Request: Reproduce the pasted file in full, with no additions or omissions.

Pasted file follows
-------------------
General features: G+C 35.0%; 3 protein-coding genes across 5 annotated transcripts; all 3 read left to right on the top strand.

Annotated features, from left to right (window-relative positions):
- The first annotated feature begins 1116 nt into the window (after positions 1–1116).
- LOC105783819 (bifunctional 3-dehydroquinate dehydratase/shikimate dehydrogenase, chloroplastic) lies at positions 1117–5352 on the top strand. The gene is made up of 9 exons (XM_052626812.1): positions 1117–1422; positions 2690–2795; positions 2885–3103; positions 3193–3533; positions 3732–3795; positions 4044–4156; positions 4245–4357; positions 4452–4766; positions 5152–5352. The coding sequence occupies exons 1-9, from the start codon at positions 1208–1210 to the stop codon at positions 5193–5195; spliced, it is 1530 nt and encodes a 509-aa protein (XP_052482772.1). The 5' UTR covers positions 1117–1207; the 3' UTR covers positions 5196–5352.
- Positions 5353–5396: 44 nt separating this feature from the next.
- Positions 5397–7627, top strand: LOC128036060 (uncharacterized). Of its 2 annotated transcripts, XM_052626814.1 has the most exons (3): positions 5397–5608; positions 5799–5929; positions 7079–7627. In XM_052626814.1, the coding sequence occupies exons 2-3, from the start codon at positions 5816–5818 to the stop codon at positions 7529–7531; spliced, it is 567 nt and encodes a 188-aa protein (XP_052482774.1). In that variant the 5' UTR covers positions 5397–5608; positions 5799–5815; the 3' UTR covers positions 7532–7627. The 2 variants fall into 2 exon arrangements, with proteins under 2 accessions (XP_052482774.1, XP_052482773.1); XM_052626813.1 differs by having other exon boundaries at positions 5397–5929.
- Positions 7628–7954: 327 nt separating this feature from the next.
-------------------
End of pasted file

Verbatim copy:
General features: G+C 35.0%; 3 protein-coding genes across 5 annotated transcripts; all 3 read left to right on the top strand.

Annotated features, from left to right (window-relative positions):
- The first annotated feature begins 1116 nt into the window (after positions 1–1116).
- LOC105783819 (bifunctional 3-dehydroquinate dehydratase/shikimate dehydrogenase, chloroplastic) lies at positions 1117–5352 on the top strand. The gene is made up of 9 exons (XM_052626812.1): positions 1117–1422; positions 2690–2795; positions 2885–3103; positions 3193–3533; positions 3732–3795; positions 4044–4156; positions 4245–4357; positions 4452–4766; positions 5152–5352. The coding sequence occupies exons 1-9, from the start codon at positions 1208–1210 to the stop codon at positions 5193–5195; spliced, it is 1530 nt and encodes a 509-aa protein (XP_052482772.1). The 5' UTR covers positions 1117–1207; the 3' UTR covers positions 5196–5352.
- Positions 5353–5396: 44 nt separating this feature from the next.
- Positions 5397–7627, top strand: LOC128036060 (uncharacterized). Of its 2 annotated transcripts, XM_052626814.1 has the most exons (3): positions 5397–5608; positions 5799–5929; positions 7079–7627. In XM_052626814.1, the coding sequence occupies exons 2-3, from the start codon at positions 5816–5818 to the stop codon at positions 7529–7531; spliced, it is 567 nt and encodes a 188-aa protein (XP_052482774.1). In that variant the 5' UTR covers positions 5397–5608; positions 5799–5815; the 3' UTR covers positions 7532–7627. The 2 variants fall into 2 exon arrangements, with proteins under 2 accessions (XP_052482774.1, XP_052482773.1); XM_052626813.1 differs by having other exon boundaries at positions 5397–5929.
- Positions 7628–7954: 327 nt separating this feature from the next.